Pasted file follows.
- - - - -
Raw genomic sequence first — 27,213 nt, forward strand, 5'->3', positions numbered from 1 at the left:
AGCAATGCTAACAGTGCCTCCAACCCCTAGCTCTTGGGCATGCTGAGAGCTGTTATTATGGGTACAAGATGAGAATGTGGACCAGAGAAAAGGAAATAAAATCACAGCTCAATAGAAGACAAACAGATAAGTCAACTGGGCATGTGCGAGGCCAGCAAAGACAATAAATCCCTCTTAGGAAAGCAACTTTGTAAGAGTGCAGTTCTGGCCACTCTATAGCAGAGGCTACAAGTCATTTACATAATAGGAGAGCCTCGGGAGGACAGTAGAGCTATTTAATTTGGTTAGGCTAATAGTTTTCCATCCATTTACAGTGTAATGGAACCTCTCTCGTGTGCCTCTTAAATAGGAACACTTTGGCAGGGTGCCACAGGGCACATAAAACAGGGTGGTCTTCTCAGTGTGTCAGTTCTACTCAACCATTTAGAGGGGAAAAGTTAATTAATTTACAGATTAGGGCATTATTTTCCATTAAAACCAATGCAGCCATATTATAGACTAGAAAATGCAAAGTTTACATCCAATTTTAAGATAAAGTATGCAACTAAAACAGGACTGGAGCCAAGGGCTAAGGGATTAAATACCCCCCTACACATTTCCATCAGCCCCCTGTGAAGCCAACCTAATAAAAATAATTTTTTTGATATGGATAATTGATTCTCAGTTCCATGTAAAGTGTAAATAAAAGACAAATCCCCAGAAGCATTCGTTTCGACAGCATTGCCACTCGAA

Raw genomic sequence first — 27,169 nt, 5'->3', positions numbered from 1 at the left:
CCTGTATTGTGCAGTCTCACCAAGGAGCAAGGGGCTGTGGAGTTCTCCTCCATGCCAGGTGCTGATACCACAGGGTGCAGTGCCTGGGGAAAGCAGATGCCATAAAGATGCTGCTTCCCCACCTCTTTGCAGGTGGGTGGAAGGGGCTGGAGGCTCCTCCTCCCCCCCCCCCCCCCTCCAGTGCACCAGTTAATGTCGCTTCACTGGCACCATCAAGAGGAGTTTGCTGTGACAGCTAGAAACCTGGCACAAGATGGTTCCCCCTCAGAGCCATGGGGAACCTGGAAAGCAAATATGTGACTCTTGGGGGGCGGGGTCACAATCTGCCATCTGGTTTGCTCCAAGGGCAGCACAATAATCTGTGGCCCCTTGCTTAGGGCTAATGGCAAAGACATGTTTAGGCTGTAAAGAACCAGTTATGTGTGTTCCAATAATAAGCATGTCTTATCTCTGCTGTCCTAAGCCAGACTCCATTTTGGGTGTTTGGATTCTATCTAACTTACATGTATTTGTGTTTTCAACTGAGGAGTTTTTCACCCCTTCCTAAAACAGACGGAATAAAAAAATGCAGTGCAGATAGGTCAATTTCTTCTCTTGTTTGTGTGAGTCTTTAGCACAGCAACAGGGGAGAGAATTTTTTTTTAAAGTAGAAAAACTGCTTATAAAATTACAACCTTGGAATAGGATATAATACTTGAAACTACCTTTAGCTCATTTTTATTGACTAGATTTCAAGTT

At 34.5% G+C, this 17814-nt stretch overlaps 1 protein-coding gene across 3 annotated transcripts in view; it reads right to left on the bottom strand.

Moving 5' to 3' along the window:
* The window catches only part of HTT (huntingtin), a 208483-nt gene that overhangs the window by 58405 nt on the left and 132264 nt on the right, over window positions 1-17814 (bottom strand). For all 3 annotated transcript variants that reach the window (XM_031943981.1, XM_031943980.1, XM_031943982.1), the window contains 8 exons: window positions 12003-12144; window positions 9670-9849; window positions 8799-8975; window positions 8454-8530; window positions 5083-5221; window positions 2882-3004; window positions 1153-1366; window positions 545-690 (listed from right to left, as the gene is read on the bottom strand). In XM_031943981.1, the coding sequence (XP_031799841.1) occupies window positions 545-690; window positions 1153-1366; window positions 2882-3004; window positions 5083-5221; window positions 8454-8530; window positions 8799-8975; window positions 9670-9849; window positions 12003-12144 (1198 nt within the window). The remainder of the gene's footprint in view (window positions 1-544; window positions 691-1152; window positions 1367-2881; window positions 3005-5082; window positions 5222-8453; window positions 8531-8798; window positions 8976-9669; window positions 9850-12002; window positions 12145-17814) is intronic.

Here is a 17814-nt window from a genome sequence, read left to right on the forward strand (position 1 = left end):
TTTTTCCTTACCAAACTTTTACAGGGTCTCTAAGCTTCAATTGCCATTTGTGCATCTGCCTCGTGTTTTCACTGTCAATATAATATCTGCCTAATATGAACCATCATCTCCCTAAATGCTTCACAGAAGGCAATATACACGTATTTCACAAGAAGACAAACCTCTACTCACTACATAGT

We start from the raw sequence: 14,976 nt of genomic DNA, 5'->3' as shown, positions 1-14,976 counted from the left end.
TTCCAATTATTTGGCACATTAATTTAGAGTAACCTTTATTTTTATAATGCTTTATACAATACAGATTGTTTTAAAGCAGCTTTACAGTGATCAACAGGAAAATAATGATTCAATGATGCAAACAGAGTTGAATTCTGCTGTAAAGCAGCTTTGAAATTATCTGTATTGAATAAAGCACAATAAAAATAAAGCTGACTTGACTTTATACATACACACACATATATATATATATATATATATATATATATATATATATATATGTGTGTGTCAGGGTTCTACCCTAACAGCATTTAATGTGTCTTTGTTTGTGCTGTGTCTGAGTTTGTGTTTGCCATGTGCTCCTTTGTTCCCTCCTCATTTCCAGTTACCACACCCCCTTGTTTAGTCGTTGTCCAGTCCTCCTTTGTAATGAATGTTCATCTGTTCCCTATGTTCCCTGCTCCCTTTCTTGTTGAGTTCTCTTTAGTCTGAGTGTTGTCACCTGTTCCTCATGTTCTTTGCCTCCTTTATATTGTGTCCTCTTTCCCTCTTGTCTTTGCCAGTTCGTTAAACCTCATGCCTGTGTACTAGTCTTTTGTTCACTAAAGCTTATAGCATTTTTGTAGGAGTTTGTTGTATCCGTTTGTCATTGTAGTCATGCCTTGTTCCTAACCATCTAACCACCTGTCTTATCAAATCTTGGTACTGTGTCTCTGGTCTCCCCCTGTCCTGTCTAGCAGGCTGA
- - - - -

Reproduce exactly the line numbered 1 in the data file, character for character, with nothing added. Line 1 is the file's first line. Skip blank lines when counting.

Raw genomic sequence first — 27,213 nt, forward strand, 5'->3', positions numbered from 1 at the left: